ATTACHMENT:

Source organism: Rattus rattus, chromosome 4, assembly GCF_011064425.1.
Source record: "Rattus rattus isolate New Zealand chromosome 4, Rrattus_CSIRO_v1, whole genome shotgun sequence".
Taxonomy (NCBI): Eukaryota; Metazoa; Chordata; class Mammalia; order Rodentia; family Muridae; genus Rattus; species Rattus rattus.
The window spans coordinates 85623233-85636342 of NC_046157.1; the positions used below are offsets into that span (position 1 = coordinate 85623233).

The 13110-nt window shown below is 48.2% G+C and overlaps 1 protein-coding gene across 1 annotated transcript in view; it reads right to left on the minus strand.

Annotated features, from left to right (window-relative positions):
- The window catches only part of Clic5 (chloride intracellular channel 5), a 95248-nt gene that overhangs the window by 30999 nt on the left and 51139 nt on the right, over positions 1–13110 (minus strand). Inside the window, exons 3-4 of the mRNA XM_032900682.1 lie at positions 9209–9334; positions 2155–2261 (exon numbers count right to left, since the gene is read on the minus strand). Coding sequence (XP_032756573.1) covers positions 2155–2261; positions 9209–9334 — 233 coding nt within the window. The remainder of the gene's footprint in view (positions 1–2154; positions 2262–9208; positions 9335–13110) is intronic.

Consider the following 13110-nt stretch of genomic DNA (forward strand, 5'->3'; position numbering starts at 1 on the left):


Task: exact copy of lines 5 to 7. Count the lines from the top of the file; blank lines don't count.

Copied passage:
The 13110-nt window shown below is 48.2% G+C and overlaps 1 protein-coding gene across 1 annotated transcript in view; it reads right to left on the minus strand.

Annotated features, from left to right (window-relative positions):
- The window catches only part of Clic5 (chloride intracellular channel 5), a 95248-nt gene that overhangs the window by 30999 nt on the left and 51139 nt on the right, over positions 1–13110 (minus strand). Inside the window, exons 3-4 of the mRNA XM_032900682.1 lie at positions 9209–9334; positions 2155–2261 (exon numbers count right to left, since the gene is read on the minus strand). Coding sequence (XP_032756573.1) covers positions 2155–2261; positions 9209–9334 — 233 coding nt within the window. The remainder of the gene's footprint in view (positions 1–2154; positions 2262–9208; positions 9335–13110) is intronic.